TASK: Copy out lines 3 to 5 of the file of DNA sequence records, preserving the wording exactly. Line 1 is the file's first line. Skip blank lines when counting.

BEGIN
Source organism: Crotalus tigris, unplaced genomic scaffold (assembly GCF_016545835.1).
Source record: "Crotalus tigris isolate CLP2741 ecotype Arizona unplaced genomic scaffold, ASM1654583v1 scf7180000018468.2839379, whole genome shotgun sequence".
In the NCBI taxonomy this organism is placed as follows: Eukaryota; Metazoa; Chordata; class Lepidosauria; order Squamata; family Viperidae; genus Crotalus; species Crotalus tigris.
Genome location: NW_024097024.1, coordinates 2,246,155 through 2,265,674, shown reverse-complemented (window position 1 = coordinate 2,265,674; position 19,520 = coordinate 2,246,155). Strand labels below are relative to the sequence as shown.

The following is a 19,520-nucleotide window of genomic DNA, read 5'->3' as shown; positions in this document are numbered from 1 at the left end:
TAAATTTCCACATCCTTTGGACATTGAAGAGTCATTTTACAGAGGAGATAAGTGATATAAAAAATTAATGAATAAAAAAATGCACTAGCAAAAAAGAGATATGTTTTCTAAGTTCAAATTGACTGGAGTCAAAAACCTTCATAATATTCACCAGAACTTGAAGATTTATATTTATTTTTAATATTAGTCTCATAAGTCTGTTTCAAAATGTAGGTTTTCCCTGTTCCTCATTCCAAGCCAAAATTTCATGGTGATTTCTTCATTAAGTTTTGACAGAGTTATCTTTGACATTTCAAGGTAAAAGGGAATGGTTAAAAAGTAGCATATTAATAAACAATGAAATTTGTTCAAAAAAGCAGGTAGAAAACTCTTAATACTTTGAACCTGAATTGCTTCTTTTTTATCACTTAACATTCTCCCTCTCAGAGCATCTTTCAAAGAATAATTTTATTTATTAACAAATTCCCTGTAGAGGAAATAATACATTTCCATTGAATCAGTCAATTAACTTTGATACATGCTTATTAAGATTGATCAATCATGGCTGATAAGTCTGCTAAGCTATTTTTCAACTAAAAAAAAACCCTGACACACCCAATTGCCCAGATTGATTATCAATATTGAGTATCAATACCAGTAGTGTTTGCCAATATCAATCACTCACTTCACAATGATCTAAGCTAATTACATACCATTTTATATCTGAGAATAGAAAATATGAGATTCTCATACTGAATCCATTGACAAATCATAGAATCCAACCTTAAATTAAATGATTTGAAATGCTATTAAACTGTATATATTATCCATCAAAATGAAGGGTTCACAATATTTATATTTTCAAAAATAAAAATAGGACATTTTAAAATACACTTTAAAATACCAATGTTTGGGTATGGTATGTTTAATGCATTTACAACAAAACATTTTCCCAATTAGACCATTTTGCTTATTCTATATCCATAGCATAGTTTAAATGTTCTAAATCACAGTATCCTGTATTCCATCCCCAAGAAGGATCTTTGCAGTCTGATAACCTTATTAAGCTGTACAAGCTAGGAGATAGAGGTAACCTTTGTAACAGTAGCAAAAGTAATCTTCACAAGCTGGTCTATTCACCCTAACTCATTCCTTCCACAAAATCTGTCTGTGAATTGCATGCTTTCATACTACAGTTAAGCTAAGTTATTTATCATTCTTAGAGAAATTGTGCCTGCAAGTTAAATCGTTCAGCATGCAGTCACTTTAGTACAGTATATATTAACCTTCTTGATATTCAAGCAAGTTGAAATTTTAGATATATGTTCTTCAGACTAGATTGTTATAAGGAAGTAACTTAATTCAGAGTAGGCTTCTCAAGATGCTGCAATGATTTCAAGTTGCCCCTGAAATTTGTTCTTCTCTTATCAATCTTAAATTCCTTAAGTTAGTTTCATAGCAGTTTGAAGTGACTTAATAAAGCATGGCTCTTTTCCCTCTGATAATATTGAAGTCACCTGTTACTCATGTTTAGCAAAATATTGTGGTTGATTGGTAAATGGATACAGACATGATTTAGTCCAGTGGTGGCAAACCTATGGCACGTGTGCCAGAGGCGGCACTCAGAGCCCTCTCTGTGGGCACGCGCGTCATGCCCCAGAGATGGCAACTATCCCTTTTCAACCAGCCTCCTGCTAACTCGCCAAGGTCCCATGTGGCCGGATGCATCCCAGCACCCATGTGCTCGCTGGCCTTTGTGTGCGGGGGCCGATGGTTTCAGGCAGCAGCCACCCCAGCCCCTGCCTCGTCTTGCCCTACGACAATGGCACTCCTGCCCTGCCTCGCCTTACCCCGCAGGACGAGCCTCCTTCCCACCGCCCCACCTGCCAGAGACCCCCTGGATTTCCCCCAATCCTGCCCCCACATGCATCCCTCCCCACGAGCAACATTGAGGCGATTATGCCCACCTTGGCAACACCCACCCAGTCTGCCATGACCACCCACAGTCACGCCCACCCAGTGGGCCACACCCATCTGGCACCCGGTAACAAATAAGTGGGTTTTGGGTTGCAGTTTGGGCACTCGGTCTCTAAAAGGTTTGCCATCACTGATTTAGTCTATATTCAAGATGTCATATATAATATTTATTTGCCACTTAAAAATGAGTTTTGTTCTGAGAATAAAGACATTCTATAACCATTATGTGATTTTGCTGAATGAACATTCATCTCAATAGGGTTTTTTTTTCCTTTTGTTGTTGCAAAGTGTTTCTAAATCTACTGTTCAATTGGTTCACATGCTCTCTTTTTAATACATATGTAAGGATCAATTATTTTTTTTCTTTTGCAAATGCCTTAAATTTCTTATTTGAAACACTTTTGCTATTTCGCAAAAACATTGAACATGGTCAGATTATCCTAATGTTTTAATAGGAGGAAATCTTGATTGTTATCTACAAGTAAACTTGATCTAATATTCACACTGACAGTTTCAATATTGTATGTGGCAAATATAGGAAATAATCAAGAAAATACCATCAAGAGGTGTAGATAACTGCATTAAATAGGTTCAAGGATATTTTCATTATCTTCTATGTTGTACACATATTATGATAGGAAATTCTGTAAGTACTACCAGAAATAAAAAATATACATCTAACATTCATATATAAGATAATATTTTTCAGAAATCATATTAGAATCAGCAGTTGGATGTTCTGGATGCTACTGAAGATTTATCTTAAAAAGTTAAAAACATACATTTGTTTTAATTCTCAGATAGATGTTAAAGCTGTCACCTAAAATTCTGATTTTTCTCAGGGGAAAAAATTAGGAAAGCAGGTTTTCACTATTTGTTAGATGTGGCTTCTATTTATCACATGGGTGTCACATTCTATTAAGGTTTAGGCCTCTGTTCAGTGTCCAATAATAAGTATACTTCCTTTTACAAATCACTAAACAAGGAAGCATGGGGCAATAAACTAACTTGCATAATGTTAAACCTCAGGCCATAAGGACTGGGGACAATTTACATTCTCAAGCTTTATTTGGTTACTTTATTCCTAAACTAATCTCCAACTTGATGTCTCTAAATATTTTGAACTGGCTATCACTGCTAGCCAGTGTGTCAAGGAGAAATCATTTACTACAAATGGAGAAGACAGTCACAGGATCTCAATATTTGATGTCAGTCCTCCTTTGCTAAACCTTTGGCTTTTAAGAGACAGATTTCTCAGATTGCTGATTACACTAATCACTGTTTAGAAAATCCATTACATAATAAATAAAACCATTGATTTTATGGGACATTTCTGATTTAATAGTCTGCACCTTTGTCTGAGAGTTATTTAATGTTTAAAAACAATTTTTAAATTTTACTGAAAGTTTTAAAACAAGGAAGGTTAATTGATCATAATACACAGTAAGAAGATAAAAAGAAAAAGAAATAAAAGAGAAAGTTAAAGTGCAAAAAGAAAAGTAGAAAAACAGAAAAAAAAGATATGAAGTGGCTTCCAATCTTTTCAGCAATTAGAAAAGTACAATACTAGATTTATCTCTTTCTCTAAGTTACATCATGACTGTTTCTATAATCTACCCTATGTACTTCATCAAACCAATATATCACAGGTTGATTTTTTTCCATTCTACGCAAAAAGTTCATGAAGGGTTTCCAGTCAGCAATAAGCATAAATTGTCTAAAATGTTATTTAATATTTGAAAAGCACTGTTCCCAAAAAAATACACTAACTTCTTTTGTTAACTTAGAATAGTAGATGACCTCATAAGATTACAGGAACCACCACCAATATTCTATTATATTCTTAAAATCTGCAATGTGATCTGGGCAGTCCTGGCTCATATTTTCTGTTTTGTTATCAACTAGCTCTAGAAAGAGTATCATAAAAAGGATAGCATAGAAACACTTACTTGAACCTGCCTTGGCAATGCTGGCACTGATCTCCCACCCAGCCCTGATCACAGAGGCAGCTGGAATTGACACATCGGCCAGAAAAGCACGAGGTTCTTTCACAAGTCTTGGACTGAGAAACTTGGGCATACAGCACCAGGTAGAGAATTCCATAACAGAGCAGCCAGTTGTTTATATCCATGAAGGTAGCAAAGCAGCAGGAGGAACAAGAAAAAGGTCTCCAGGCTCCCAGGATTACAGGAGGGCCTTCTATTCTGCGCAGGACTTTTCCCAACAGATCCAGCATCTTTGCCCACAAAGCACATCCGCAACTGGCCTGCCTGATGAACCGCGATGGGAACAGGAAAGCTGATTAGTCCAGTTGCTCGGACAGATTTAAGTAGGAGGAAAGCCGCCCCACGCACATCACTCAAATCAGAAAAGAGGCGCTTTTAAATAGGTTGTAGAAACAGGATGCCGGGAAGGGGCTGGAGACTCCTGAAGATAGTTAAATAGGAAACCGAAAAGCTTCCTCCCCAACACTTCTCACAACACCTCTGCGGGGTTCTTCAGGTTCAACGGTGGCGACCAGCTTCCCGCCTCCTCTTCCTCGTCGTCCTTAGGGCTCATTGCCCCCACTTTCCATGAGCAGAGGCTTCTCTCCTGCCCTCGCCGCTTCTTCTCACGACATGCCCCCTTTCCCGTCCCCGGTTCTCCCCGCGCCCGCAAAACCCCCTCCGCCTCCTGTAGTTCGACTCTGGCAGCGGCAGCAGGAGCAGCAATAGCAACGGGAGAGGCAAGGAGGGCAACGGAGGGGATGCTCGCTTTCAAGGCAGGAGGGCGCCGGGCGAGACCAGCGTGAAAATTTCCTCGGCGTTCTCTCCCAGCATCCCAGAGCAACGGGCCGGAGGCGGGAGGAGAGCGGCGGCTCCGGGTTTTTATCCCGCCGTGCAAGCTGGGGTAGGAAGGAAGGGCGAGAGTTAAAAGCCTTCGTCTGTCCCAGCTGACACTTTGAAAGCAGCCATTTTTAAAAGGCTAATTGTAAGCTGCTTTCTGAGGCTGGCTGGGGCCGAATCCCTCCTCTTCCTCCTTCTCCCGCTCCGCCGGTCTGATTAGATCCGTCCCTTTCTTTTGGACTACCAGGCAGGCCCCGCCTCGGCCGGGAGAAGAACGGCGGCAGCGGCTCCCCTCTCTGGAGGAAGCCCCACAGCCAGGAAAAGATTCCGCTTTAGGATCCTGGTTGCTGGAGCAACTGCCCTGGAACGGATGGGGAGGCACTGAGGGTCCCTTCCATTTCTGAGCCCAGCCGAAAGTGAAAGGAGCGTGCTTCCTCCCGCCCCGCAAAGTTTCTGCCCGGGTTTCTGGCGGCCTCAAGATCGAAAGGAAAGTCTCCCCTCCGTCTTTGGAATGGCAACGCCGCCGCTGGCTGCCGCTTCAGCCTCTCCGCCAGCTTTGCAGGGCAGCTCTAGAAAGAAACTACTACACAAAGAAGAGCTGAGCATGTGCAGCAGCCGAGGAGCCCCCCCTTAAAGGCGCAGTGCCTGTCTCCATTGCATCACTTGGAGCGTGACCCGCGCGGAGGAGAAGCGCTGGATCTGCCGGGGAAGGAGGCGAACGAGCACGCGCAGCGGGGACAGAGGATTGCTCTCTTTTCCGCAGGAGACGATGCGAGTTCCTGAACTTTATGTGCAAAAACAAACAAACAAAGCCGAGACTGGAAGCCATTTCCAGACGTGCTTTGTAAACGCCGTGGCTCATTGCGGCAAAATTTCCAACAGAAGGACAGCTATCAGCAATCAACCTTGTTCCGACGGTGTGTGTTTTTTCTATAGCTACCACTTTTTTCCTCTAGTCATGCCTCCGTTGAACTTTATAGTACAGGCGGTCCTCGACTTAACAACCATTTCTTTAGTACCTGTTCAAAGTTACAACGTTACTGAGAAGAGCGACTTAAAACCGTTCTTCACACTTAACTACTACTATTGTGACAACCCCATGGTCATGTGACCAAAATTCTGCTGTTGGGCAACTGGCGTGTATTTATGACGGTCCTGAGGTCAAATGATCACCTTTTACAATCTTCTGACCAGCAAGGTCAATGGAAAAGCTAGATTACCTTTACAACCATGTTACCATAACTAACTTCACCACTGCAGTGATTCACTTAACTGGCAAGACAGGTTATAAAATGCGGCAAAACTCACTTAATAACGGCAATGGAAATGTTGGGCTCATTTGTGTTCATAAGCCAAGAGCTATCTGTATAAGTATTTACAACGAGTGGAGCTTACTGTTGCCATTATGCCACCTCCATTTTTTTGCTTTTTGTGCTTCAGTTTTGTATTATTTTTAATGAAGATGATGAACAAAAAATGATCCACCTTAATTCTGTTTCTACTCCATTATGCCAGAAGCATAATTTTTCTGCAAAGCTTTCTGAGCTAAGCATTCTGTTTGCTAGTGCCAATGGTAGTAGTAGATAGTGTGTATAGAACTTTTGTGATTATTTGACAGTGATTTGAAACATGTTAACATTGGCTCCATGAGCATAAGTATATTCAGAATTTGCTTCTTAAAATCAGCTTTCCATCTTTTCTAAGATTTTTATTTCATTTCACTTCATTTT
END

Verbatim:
In the NCBI taxonomy this organism is placed as follows: Eukaryota; Metazoa; Chordata; class Lepidosauria; order Squamata; family Viperidae; genus Crotalus; species Crotalus tigris.
Genome location: NW_024097024.1, coordinates 2,246,155 through 2,265,674, shown reverse-complemented (window position 1 = coordinate 2,265,674; position 19,520 = coordinate 2,246,155). Strand labels below are relative to the sequence as shown.

The following is a 19,520-nucleotide window of genomic DNA, read 5'->3' as shown; positions in this document are numbered from 1 at the left end: